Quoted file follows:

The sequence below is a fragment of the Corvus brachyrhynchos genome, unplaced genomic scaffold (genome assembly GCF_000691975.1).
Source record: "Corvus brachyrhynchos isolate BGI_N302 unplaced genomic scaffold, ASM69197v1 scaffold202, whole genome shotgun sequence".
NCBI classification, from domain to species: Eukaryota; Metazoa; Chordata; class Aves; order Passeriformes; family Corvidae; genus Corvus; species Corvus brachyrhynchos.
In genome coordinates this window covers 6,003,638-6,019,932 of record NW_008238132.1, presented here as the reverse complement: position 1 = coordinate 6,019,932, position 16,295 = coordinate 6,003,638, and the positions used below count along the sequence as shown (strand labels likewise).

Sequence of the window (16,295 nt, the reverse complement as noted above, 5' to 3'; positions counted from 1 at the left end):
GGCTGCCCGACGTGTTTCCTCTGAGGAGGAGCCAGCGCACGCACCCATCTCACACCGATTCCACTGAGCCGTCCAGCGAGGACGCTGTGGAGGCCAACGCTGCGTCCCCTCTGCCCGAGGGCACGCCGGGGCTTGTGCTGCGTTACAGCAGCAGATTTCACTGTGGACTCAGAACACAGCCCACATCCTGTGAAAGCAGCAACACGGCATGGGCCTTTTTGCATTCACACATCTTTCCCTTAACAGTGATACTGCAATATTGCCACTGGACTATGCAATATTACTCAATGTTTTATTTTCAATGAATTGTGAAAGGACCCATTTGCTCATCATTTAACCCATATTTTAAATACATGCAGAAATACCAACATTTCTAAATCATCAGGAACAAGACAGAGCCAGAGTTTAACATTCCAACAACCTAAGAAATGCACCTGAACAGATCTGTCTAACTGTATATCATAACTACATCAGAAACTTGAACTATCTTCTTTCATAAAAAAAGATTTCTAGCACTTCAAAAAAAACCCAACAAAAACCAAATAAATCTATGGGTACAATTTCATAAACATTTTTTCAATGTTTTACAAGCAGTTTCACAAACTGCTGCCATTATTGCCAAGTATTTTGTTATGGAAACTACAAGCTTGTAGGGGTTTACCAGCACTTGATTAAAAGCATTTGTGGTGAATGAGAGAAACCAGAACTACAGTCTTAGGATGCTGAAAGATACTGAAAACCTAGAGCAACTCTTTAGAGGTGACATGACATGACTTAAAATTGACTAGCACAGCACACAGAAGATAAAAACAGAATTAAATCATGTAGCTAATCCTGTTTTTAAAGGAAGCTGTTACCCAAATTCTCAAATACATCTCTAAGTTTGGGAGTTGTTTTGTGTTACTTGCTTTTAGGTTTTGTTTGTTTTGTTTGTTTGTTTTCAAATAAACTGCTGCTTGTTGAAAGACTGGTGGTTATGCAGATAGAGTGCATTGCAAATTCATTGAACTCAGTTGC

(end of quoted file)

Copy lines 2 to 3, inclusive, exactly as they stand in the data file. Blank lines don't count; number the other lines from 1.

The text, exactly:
Source record: "Corvus brachyrhynchos isolate BGI_N302 unplaced genomic scaffold, ASM69197v1 scaffold202, whole genome shotgun sequence".
NCBI classification, from domain to species: Eukaryota; Metazoa; Chordata; class Aves; order Passeriformes; family Corvidae; genus Corvus; species Corvus brachyrhynchos.